A question that has captured the minds of many is why the West shows so much interest in the Middle East. Throughout the second half of the twentieth century, two reasons for this interest stand out.
First, the fact that the industrial prosperity in the West depended on Middle Eastern oil renders, favorable political arrangements, and geopolitics in the region – a matter of prime concern for Western strategists since a misappropriation of the oil resources or political turmoil – could send devastating shock waves across Western economies.
The second interest for Western countries has been to safeguard the security of Israel. Israel plays an important role in preserving the post-war liberal order in the West. For a prosperous Israel and integrated liberal Jewish communities in the West provide bulwarks against the rise of anti-Semitism in West. Rising anti-Semitism has always been the harbinger of a slide into virulent nationalism. Two world wars that brought misery and destruction of unprecedented scales are strident warnings against the tragic consequences that would ensue when nationalism holds sway.
In our present time, those two reasons are increasingly losing their traction, if they haven’t already been completely lost. In addition to the shale boom, technological breakthroughs in drilling and scanning technologies are tapping into huge reservoirs of oil in unconventional locations. Meanwhile, energy efficiency and renewable energy are progressing at a steady pace.
Also, the uncompetitive economies of oil-producing countries, including Russia, makes them more and more keen on ensuring a continuity of supply and are less likely to tamper with production rates in order to control prices. It is thus unlikely that the oil-producing region will continue to be pivotal for preserving prosperity in the West, even in case of a Saudi or Israeli war with Iran.
As to the second reason, Israel has been independent of Western countries for guaranteeing its security. The developments in the region over the past decades have reinforced that trend.
That being said, it is still unlikely that the West would be disentangled from the Middle East. A new demographic reality in the twenty-first century is that Muslims are developing into sizable portions of the populations both in Russia and Europe. Europe’s Muslims have not fully assimilated into the prevalent liberal milieu of the continent, which in turn renders Europe vulnerable to political, cultural and intellectual trends and development in the Middle East.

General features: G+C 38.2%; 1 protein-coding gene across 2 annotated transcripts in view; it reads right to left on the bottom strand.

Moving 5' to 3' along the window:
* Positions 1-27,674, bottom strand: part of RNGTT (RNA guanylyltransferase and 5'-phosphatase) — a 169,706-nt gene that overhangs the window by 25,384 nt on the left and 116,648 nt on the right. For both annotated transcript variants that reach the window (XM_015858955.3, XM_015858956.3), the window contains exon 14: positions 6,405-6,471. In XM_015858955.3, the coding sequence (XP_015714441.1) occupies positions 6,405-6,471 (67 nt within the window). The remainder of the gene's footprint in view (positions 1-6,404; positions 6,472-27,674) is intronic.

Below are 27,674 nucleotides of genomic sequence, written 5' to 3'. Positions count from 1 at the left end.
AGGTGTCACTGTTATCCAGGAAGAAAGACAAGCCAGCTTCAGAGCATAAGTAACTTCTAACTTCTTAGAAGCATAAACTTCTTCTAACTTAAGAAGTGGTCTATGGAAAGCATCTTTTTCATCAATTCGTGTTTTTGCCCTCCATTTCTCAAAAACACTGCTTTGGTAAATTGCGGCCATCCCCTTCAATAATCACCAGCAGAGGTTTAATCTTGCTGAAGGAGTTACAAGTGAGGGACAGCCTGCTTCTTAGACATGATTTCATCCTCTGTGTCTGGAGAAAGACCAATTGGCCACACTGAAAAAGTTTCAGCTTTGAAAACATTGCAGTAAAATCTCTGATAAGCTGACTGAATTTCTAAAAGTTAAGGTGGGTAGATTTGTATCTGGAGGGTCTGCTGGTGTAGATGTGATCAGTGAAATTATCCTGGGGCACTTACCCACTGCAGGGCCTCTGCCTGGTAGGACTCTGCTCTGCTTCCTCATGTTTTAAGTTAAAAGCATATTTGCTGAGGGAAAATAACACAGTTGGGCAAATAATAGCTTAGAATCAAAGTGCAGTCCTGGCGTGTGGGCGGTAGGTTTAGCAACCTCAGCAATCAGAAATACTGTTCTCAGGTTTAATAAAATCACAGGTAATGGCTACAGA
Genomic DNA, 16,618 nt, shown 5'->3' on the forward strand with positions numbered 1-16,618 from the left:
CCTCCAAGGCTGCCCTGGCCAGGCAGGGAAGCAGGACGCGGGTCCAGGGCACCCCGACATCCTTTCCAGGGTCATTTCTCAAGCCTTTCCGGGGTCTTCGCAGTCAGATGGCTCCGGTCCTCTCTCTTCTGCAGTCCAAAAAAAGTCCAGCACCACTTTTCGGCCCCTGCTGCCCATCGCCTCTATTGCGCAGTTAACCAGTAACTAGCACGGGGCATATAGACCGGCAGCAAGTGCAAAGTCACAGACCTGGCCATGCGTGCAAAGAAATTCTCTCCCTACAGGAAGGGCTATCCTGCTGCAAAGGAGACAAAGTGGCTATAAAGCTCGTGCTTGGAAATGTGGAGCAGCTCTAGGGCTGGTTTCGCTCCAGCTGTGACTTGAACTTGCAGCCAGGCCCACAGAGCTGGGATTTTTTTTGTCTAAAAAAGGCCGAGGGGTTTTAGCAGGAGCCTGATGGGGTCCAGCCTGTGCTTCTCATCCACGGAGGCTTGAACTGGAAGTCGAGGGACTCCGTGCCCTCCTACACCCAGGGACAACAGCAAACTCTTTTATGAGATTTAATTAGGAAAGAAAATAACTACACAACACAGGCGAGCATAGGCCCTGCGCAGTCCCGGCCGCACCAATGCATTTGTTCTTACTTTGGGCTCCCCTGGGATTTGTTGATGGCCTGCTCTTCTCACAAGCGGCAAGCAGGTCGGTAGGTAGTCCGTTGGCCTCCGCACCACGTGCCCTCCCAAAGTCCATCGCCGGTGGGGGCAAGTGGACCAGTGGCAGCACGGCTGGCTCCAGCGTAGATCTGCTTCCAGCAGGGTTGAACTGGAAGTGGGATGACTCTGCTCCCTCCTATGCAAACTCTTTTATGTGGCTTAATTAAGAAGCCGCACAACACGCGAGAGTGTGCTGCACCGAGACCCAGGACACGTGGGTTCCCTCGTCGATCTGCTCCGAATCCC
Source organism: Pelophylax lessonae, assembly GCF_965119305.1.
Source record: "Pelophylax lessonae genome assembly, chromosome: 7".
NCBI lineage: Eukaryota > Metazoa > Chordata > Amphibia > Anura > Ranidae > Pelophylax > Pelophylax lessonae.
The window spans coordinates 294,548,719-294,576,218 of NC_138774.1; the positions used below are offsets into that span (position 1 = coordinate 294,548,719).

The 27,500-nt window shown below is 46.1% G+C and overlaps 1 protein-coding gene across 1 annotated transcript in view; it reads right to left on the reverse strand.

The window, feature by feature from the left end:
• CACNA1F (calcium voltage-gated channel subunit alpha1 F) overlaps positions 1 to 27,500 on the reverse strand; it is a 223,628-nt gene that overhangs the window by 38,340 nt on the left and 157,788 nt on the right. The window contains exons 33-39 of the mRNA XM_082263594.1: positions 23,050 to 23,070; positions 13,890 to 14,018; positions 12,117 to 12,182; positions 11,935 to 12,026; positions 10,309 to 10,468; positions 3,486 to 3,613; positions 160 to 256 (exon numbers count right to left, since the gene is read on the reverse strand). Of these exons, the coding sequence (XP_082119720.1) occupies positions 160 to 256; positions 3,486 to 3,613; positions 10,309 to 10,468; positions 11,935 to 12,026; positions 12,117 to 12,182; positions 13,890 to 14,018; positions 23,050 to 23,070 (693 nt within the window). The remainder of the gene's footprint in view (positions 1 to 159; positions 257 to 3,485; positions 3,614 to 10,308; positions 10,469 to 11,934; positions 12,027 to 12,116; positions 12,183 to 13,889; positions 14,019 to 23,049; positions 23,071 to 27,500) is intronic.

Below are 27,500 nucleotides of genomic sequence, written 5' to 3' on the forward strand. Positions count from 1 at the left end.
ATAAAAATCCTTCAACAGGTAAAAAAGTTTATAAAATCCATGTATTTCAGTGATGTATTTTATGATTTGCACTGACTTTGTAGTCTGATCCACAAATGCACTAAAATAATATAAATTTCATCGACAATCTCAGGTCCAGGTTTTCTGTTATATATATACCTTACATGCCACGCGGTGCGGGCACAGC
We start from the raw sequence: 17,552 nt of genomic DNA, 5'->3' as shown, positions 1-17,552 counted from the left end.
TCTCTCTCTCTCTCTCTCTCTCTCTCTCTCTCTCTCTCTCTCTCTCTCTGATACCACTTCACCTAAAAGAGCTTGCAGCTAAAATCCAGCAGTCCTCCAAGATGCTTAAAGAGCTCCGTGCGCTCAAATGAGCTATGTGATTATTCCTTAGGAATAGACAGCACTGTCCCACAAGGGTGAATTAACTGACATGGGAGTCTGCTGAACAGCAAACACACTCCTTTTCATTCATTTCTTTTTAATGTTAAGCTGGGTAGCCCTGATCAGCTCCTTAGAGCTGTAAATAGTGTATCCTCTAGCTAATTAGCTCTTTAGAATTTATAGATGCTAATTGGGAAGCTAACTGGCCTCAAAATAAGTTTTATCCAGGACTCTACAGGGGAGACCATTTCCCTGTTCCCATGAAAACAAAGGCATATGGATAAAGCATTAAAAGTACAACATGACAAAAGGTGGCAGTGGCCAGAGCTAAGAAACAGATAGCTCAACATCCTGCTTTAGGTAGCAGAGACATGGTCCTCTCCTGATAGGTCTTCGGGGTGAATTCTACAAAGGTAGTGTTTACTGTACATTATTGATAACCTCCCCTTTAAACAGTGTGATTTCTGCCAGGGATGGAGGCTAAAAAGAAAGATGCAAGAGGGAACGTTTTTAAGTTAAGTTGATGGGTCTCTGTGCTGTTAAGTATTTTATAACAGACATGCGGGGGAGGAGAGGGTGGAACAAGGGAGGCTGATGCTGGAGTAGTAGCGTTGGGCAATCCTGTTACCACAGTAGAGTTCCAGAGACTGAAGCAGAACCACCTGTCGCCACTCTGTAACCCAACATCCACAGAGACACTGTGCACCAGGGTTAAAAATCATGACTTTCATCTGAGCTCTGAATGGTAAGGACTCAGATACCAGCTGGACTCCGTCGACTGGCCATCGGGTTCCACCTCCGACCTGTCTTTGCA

Also, although oil is constantly losing strategic significance, North Africa is poised to play a significant role in the long-term energy map of Europe through its solar resources and its developing production of solar energy.
The strategic and geopolitical facts are compounded by a peculiar history of two civilizations. Historically, the Middle East region has always been both intertwined yet distinct from the West. Much of the ancient pre-Islamic civilizations that populated the region and modern Islamic empires have been intertwined with the history of the Greco-Romans and the modern West. However, Arabs and Westerners still perceive themselves as irredeemably distinct. Western civilization has always defined itself against both Islamic and other Eastern civilizations. However, some political circles, especially in Britain and France, think of the Middle East as an integral part of the West.
In light of the argument for continued interaction between the West and the Middle East, three scenarios are available for the future of the region.
First, a large-scale project on par with the Marshall plan could radically transform the institutional and cultural realities in the region, which would eventually lead to a more balanced relationship between the East and the West, competitive though it may be.
The second is a revival of the colonialism of the nineteenth and first half of the twentieth centuries to subvert the region’s demographic pressures and tap its solar resources.
The third is the Middle East becoming subverted by the emergence of a world dominated by artificial intelligence, which would make the region less relevant to the West.
In any case, there are clear signs that the West is losing interest in the Middle East. Yet, if it continues to develop its solar energy production, the West may again turn its gaze towards tapping the energy resources of the region.